i) Keep For Others
“The cloke that I left at Troas with Carpus, when thou comest, bring with thee, and the books, but especially the parchments.”—2 Timothy 4:13.
“I cannot and will not cut my conscience to fit this year’s fashions.” ―Lillian Hellman.
The Integrity of a Custodian
The apostle Paul implies in Galatians 4 that a father can entrust inheritance for his underage son into the hands of custodians. As long as the heir is a child, there may be not much difference between him and a servant. He may not even know that he owns the estate. This scenario provides a perfect opportunity for integrity of the custodian to be tested. A person whose integrity is wanting may swindle the property of the underage son.
It is one thing to keep something for yourself and it is another to keep it for somebody else. When we keep our own things, sometimes we can stray into them and use them prematurely. This may not be a good sign because it shows that we have chosen to break our own resolve, but there is no one who would call us to account.
We may not even feel convicted before God that we are doing something wrong. This is not the case if we are keeping something for somebody. In this latter case, we will be sinning if we decide to use what was left in our custody, unless of course we ask the owner to allow us use it. There are also cases where the owner may allow us to use for the time being what was left in our custody. The danger with the latter case is that for some people, after using something for some time, they get attached to it to the extent that they possess it. When the owner comes back to get it, the custodian would feel so bad. They may even refuse to surrender it back. They think that the owner is mean to come back to repossess what they have possessed and even thanked God for.
It is not advisable to budget with what is not ours. We must resist all the temptations to get attached to what is for somebody else. The Luos of Kenya have a say: Dher ariemba inyiedho kin’giyo rangach (As you milk a cow that is in your temporary custody, always watch the gate). The idea of watching the gate is because the owner may come for his cow at any time. In other words, one must not get attached to the cow that is not his. It is a common practice in Luoland, Kenya that somebody can give his friend a cow to tend for some unspecified period. During this period, the one tending the cow is allowed to milk it and use or sell the milk as he wishes. The rule under this arrangement is that the owner should get his cow whenever he wants, with or without notice. Some people are known to be very reluctant to release the cow when the owner finally comes for it.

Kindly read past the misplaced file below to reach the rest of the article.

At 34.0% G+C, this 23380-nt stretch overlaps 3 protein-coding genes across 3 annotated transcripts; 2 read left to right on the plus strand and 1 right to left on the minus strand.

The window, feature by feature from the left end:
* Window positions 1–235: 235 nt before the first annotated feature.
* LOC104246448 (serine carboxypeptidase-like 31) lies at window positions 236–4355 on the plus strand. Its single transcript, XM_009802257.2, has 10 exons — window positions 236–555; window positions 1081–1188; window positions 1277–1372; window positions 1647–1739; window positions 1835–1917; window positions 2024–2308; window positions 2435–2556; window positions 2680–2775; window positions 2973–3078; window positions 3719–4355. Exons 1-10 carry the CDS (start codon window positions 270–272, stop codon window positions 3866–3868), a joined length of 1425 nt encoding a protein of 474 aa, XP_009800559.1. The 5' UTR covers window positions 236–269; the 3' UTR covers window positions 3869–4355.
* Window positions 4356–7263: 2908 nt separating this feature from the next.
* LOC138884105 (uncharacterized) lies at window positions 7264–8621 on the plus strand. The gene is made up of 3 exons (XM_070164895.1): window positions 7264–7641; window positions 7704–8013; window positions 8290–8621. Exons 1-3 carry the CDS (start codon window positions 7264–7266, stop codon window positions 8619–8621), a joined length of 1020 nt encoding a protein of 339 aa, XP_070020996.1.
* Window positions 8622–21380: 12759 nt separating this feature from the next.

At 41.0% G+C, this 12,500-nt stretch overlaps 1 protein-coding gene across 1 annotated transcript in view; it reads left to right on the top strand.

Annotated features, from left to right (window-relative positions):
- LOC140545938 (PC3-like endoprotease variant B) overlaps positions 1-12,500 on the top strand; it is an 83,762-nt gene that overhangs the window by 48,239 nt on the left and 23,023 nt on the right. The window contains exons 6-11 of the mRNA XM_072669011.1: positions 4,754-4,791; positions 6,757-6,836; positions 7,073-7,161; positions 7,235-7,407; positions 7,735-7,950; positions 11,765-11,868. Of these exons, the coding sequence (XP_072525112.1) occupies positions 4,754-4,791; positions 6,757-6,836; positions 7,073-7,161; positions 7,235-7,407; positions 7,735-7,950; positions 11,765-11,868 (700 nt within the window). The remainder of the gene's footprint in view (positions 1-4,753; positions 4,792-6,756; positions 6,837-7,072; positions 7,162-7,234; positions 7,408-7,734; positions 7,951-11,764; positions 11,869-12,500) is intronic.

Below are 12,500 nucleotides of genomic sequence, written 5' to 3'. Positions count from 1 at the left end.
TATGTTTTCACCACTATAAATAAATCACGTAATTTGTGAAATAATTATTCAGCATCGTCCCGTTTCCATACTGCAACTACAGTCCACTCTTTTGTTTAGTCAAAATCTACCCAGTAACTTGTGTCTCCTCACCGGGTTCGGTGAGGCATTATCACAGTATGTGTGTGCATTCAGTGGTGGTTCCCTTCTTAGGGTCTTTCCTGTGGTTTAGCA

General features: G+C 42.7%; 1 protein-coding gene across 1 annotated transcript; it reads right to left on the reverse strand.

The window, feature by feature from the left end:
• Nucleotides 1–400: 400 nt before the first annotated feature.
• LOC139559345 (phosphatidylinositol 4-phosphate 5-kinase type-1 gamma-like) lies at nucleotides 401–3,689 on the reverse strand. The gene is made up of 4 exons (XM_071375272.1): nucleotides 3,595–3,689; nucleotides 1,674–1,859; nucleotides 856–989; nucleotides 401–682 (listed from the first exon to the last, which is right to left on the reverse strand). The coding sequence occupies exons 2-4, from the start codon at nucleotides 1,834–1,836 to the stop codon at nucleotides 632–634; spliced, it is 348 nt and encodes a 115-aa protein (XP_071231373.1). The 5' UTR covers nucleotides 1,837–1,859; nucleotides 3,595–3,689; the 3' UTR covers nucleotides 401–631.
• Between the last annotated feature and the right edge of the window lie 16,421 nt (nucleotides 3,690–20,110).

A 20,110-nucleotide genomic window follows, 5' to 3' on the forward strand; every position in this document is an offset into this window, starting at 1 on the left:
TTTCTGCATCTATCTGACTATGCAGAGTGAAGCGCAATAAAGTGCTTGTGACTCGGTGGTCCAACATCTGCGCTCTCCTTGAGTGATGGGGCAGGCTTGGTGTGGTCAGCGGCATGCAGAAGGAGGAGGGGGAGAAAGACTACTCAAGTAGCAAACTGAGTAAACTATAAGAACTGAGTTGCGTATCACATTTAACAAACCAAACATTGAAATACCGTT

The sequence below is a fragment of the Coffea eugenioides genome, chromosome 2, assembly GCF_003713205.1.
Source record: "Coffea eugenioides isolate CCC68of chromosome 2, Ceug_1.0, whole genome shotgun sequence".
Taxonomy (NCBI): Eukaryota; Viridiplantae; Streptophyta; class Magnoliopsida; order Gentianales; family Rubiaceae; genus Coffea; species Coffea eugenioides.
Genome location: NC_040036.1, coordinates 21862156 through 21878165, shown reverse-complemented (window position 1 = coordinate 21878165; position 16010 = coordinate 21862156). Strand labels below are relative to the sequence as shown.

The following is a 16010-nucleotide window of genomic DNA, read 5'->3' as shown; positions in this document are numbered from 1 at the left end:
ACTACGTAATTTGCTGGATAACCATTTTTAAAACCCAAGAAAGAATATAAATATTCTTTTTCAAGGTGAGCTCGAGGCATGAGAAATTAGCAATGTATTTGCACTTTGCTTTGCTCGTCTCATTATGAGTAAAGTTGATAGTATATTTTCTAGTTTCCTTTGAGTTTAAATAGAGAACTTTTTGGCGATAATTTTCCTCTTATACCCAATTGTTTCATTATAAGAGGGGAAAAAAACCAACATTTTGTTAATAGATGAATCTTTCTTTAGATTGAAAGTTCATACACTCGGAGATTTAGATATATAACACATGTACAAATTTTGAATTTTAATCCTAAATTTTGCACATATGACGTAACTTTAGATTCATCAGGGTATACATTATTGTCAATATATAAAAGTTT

Quite often, there are many things we may have in our custody but which belong to others. It is important that we take good care of them so that the owner may get them intact when he comes for them.
The things we usually find in our custody are either those that were left deliberately for us to keep or those that were forgotten at our place. The apostle Paul had left his cloke with Carpus. When he needed it, he instructed Timothy to take it along with him and bring it (2 Tim. 4:13). I believe Carpus had taken good care of it. It is not clear whether the books and the parchments were also left with him. Books have a tendency of disappearing. We lend a book to somebody who in turn lends it to another person—it continues like that until the book cannot be traced. I can’t tell how many books I have ‘lost’ in this manner.
There are cases where a dying father can entrust the inheritance and the will for his son to somebody. The inheritance would be turned over to the son when the latter reaches a specified age. This is where the test is. Anybody who fears God will deliver everything without holding back anything. There is a temptation to want to hold back something ‘small’ and justify it as a payment for having taken care if what one was entrusted with.